Ten years ago, amateur tilapia farmers in China were able to dig a pond, fill it with fish, add antibiotics and chemicals, and then later sell the fish to numerous unregulated processors. In those early days, fish farming created a great economic boom for first-time aquaculture farmers, though with many costs to the environment.
Oversupplied and cheap, a majority of this tilapia landed in international markets – a notable 73% of the tilapia consumed in the US is still sourced from Chinese suppliers. Today however, with industry and consumer demand for safer and more sustainably sourced food, fish farmers are beginning to see the value in environmental protection as a cost-effective best practice.
With the world’s largest aquaculture sector, China’s vast collection of small scale and largely unregulated fish farms produce over 58 million tonnes annually, making up 60% of the world’s aquaculture production.
The overuse of fish antibiotics has contributed to immense water and soil pollution, international headlines on tainted seafood, and consumer anxiety over food safety. Marine fishery experts have also expressed concern that the use of wild-caught fishmeal for feeding China’s aquaculture farms is a growing contributor to today’s global overfishing crisis.
The latest new push on food safety directives by China’s central government has raised traceability of food sources as a policy priority, but with an incredibly complex and decentralised seafood industry, management and improvement efforts for China’s fish supply chain is more than just a challenging task. It will take an entire movement.
Following her lively presentation at the Wilson Center’s China Environment Forum, we sat down with Han Han, founder of China Blue, the first Chinese NGO committed to promoting sustainable fishery and aquaculture, to discuss the potential of turning the tide on China’s unsustainable fish supply chains.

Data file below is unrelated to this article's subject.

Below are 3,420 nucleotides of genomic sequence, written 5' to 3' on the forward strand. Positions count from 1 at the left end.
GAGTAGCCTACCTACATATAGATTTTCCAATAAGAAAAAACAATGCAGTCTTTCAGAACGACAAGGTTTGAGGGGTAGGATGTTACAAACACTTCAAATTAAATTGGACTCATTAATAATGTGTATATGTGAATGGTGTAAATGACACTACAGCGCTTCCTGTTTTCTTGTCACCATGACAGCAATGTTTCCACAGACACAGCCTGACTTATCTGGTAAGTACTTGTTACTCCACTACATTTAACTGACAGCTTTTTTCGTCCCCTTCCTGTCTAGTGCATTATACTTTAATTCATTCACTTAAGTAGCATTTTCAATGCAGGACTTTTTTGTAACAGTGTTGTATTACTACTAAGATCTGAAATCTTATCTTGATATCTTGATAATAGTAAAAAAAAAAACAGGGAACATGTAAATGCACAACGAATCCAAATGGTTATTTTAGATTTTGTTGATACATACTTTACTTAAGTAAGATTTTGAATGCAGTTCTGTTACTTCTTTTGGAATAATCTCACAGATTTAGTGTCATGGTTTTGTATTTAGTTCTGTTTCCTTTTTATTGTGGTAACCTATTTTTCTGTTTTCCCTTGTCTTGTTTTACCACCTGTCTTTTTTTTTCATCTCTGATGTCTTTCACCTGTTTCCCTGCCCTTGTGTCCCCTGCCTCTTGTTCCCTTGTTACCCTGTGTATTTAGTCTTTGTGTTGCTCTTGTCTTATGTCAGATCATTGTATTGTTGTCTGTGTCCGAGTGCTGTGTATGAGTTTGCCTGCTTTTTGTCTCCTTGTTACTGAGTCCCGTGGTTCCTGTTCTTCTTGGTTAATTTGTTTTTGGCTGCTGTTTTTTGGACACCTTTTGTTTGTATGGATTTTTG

In early 2015, China Blue launched China’s first seafood sustainability database, iFISH, that aims to help fish companies identify the environmental, social, and economic impacts of China’s most commonly farmed fish species.
China’s aquaculture sector has expanded exponentially as China’s fish production has tripled in the last 20 years. What kind of sustainability challenges does this pose?
Han Han (HH): The largest sustainability challenges are the scale of production and complexity and diversity of the many species involved. Because fishing and fish farming consumes a lot of natural resources, such as water, there is a great impact on the marine ecosystem. If you follow the value chain, you must also follow the production of fishmeal, another part of natural resource consumption. How can we ensure we have clean water and healthy soil? How can we ensure that these basic elements will be sustained to support the continuous production of seafood on a massive scale?
Another challenge is certainly people and the economy – from fishermen to fish farmers, middlemen, managers, and factory workers – they are all part of this rapidly changing society in China. They will all be affected by changing business patterns and societal attitudes.
You’ve mentioned before that China’s seafood industry is fragmented and scattered in small scale production. What do you think are the most important areas of engagement in the supply chain?
HH: Because China is such a large country with a high degree of diversity, one needs to play it smart in a way that starts with something small but focuses on a significant result that will give the best chance for mobilisation. “Supply chain” is just one phrase, but it represents hundreds of different patterns and compositions.
Also, culture varies from place-to-place and for us, it has been about trying to identify the best-fit entry point depending on different factors. For example, mitten crab is a high-end product that is usually consumed by wealthier groups through a variety of sales channels, like e-commerce. When working with this product, we work on creating areas of engagement fit for this specific consumer group – wealthier or younger – by raising awareness and creating better traceability tools for this targeted supply chain.